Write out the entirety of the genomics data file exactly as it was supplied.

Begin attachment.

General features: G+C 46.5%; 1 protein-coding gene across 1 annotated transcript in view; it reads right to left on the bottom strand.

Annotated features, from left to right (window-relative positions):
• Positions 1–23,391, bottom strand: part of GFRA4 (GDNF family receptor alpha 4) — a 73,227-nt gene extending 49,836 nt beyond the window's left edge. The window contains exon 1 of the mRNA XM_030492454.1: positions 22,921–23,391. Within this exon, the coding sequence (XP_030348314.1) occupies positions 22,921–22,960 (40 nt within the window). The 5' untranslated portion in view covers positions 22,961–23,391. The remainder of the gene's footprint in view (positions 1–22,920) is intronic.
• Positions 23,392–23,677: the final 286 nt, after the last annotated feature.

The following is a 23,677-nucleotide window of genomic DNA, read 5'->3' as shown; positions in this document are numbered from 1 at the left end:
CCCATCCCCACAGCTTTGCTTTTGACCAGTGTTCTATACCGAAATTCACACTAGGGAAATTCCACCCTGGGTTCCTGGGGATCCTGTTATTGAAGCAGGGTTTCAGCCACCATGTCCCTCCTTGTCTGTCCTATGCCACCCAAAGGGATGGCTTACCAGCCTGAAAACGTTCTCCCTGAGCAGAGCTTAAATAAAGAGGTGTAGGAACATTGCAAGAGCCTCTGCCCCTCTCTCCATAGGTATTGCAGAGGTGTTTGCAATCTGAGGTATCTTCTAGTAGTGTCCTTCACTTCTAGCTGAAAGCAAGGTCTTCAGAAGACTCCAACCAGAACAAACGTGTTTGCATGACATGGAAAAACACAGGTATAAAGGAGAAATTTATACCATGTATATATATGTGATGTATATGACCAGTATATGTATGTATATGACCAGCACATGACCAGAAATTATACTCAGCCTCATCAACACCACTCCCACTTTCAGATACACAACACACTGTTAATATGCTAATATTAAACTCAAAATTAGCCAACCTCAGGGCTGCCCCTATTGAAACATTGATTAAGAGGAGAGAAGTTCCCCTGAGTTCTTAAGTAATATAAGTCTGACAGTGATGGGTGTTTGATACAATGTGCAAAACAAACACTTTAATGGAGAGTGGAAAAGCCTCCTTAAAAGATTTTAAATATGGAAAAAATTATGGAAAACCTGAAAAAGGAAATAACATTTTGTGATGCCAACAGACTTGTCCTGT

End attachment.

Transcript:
General features: G+C 46.5%; 1 protein-coding gene across 1 annotated transcript in view; it reads right to left on the bottom strand.

Annotated features, from left to right (window-relative positions):
• Positions 1–23,391, bottom strand: part of GFRA4 (GDNF family receptor alpha 4) — a 73,227-nt gene extending 49,836 nt beyond the window's left edge. The window contains exon 1 of the mRNA XM_030492454.1: positions 22,921–23,391. Within this exon, the coding sequence (XP_030348314.1) occupies positions 22,921–22,960 (40 nt within the window). The 5' untranslated portion in view covers positions 22,961–23,391. The remainder of the gene's footprint in view (positions 1–22,920) is intronic.
• Positions 23,392–23,677: the final 286 nt, after the last annotated feature.

The following is a 23,677-nucleotide window of genomic DNA, read 5'->3' as shown; positions in this document are numbered from 1 at the left end:
CCCATCCCCACAGCTTTGCTTTTGACCAGTGTTCTATACCGAAATTCACACTAGGGAAATTCCACCCTGGGTTCCTGGGGATCCTGTTATTGAAGCAGGGTTTCAGCCACCATGTCCCTCCTTGTCTGTCCTATGCCACCCAAAGGGATGGCTTACCAGCCTGAAAACGTTCTCCCTGAGCAGAGCTTAAATAAAGAGGTGTAGGAACATTGCAAGAGCCTCTGCCCCTCTCTCCATAGGTATTGCAGAGGTGTTTGCAATCTGAGGTATCTTCTAGTAGTGTCCTTCACTTCTAGCTGAAAGCAAGGTCTTCAGAAGACTCCAACCAGAACAAACGTGTTTGCATGACATGGAAAAACACAGGTATAAAGGAGAAATTTATACCATGTATATATATGTGATGTATATGACCAGTATATGTATGTATATGACCAGCACATGACCAGAAATTATACTCAGCCTCATCAACACCACTCCCACTTTCAGATACACAACACACTGTTAATATGCTAATATTAAACTCAAAATTAGCCAACCTCAGGGCTGCCCCTATTGAAACATTGATTAAGAGGAGAGAAGTTCCCCTGAGTTCTTAAGTAATATAAGTCTGACAGTGATGGGTGTTTGATACAATGTGCAAAACAAACACTTTAATGGAGAGTGGAAAAGCCTCCTTAAAAGATTTTAAATATGGAAAAAATTATGGAAAACCTGAAAAAGGAAATAACATTTTGTGATGCCAACAGACTTGTCCTGT